114 posts tagged Ephemeral Art
114 posts tagged Ephemeral Art
"Step right up!","Test your strength!"
We love it when street artists get playful with their surroundings and incorporate the existing features of an area into their work. This simple, yet clever stencil, which turns a fire alarm into a high striker game, was created by Banksy somewhere in New York’s Upper West Side.
The UK-based artist is on the 20th day of his self-proclaimed Better Out than In month-long residency in New York. That he looked at a fire alarm, something most of us would walk past without giving a first, let alone second thought, and saw a carnival game just makes us smile.
This tentacular piece of yarnbombing is the collaborative work of Jill Watt, who blogs as the Dapper Toad, and her sister Lorna of Knits For Life. This isn’t their first knitted creation, but it is their biggest yet.
The sisters used four miles of yarn to transform a Magnolia tree in San Mateo, CA into a giant blue squid. They even included some crocheted goldfish trapped in the squid’s tentacles.
"Lorna, an artist-in-residence for the Downtown San Mateo Association, wrote up a great post on how she and her sister conceived of, designed, and then created the “Yarnbomb Squid Tree.” Jill reports that it took 20 hours on a sweater machine to make enough to cover the tree and that it took them 14 hours to install it, in 91°F weather!”
[via Laughing Squid]
No matter what your day job is, if you’re someone who likes to make art in your spare time, chances are you’ll find a way to do it at work as well. Rafael Veyisov works are a parking attendant in the city of Baku, the capital of Azerbaijan. When he isn’t parking or retrieving cars, he turns them into mobile works of ephemeral art. Using his bare fingers, Rafael rubs the dust off the cars creating silhouetted landscapes, cityscapes, or scenes involving animals and fantastic creatures. Much to our delight, we even spotted a few tentacles on one of his cars.
You may be wondering how Rafael’s customers have reacted to this. When word of his illustrated vehicles began to spread, people weren’t upset. Instead customers began dropping off their cars with him in hopes of returning later to see what he’d made using their vehicles.
But it’s not just the rover that’s made of LEGO bricks. You may have noticed that Curiosity’s little Martian friends are LEGO minifigs as well.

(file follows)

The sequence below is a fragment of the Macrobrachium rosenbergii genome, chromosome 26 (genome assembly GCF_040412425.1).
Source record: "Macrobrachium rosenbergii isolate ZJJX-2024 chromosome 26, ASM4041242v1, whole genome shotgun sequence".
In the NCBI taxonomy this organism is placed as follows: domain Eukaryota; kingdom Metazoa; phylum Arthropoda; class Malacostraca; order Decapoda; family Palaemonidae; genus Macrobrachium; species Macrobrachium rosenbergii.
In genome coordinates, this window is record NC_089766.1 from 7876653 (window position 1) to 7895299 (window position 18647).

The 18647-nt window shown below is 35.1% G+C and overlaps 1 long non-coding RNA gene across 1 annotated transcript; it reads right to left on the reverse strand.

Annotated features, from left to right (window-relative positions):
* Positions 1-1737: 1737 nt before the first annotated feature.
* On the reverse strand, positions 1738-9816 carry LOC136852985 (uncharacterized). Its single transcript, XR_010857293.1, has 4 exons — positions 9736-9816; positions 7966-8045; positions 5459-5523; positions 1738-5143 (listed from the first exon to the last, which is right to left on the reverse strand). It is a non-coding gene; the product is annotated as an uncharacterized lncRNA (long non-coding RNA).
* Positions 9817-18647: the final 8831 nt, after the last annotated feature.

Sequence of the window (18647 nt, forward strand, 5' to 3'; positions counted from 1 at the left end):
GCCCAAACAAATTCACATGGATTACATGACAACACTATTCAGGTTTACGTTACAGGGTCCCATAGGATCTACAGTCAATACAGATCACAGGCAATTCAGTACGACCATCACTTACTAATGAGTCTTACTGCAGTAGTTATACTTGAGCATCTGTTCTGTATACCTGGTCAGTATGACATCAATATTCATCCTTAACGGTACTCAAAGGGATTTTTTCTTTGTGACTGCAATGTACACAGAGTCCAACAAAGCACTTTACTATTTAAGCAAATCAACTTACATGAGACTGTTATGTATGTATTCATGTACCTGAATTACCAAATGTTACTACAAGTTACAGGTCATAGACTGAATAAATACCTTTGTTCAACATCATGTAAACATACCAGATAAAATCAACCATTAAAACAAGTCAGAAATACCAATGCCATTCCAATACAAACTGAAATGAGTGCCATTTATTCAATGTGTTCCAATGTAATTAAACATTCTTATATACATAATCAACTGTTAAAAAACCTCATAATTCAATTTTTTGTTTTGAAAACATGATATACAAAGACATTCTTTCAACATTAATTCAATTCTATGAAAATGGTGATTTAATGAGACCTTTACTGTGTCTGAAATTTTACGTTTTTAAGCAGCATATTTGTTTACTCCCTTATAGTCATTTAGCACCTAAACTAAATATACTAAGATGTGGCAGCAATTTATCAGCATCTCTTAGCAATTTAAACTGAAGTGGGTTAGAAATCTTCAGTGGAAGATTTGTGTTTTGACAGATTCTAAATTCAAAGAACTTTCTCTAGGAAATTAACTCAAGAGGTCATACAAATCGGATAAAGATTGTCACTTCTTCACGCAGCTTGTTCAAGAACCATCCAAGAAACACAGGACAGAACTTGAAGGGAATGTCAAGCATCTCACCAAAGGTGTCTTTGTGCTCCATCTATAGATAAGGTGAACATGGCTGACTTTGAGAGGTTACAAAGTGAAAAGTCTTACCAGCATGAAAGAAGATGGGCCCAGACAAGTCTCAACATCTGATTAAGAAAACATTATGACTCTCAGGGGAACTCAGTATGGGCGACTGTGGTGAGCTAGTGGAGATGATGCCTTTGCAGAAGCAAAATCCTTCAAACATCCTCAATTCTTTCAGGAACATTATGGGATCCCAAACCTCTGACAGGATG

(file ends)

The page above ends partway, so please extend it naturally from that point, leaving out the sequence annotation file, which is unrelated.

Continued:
Russian street artist Nomerz, one of our favourite personifiers of public structures, recently transformed this culvert, located somewhere in the Ural Mountains, into a wide-eyed toothy creature with a bit of a salivation problem.
Click here to watch a time-lapse video of Nomerz creating this playful piece.
These awesome sand sculptures are the work of Utrecht, Netherlands-based artist Susanne Ruseler. The sand tableaus she creates are enormous and astonishingly detailed. She travels all over the world creating her beautiful, ephemeral sculptures at festivals, competitions, and private events.
"While studying Biology in college, Susanne Ruseler discovered that her true passion was not in studying living organisms but in creating sculptures from materials such as snow, ice, and sand. After graduating, she started her own sculpture company and has been making fantastic, albeit temporary, art ever since.”
We love this playful photo of a tape installation created by New York-based artist Aakash Nihalani at the Parrish Art Museum in Water Mill, New York. The artist has turned an unassuming grey space into the illusion of a real-life video game. Awesome!
Visit Aakash Nihalani’s websiteto view more of his wonderful tape-based artwork.
A day devoted to sharing awesome optical illusions is a great opportunity to share more amazing anamorphic street art pieces created by Nikolaj Arndt (previously featured here), who is currently based in Marburg, Germany.
Nikolaj’s artwork is so entertaining, we might need to plan a Geyser of Awesome field trip to Germany. Is anyone else up for a casual stroll with a lion or lunch with some pandas? Just be sure to watch out for sidewalk sharks.
Visit Nikolaj’s deviantART page to check out even more of his fantastic 3D street art.